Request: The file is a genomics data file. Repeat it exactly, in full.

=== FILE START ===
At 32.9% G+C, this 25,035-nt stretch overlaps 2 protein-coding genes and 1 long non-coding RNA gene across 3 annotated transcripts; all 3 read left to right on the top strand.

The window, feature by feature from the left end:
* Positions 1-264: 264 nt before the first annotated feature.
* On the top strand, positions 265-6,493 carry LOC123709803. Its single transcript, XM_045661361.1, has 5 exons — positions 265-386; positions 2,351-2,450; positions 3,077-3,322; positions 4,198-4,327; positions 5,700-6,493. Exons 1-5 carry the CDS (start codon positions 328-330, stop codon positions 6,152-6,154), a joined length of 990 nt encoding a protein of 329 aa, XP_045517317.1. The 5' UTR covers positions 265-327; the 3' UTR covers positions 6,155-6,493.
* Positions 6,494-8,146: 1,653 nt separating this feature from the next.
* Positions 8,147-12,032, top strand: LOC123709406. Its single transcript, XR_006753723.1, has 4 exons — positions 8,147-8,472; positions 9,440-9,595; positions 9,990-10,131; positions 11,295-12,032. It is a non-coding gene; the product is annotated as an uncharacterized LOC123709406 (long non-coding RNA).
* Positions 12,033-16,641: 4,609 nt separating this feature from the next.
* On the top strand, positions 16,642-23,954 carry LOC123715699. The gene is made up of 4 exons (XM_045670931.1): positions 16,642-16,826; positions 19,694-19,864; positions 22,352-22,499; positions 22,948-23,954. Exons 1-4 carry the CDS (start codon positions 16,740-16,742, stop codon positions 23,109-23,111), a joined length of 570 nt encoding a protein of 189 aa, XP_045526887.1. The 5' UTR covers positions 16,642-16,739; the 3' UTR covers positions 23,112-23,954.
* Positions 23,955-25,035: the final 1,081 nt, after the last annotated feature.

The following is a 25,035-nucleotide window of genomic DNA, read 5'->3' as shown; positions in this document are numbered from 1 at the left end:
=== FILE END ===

At 32.9% G+C, this 25,035-nt stretch overlaps 2 protein-coding genes and 1 long non-coding RNA gene across 3 annotated transcripts; all 3 read left to right on the top strand.

The window, feature by feature from the left end:
* Positions 1-264: 264 nt before the first annotated feature.
* On the top strand, positions 265-6,493 carry LOC123709803. Its single transcript, XM_045661361.1, has 5 exons — positions 265-386; positions 2,351-2,450; positions 3,077-3,322; positions 4,198-4,327; positions 5,700-6,493. Exons 1-5 carry the CDS (start codon positions 328-330, stop codon positions 6,152-6,154), a joined length of 990 nt encoding a protein of 329 aa, XP_045517317.1. The 5' UTR covers positions 265-327; the 3' UTR covers positions 6,155-6,493.
* Positions 6,494-8,146: 1,653 nt separating this feature from the next.
* Positions 8,147-12,032, top strand: LOC123709406. Its single transcript, XR_006753723.1, has 4 exons — positions 8,147-8,472; positions 9,440-9,595; positions 9,990-10,131; positions 11,295-12,032. It is a non-coding gene; the product is annotated as an uncharacterized LOC123709406 (long non-coding RNA).
* Positions 12,033-16,641: 4,609 nt separating this feature from the next.
* On the top strand, positions 16,642-23,954 carry LOC123715699. The gene is made up of 4 exons (XM_045670931.1): positions 16,642-16,826; positions 19,694-19,864; positions 22,352-22,499; positions 22,948-23,954. Exons 1-4 carry the CDS (start codon positions 16,740-16,742, stop codon positions 23,109-23,111), a joined length of 570 nt encoding a protein of 189 aa, XP_045526887.1. The 5' UTR covers positions 16,642-16,739; the 3' UTR covers positions 23,112-23,954.
* Positions 23,955-25,035: the final 1,081 nt, after the last annotated feature.

The following is a 25,035-nucleotide window of genomic DNA, read 5'->3' as shown; positions in this document are numbered from 1 at the left end: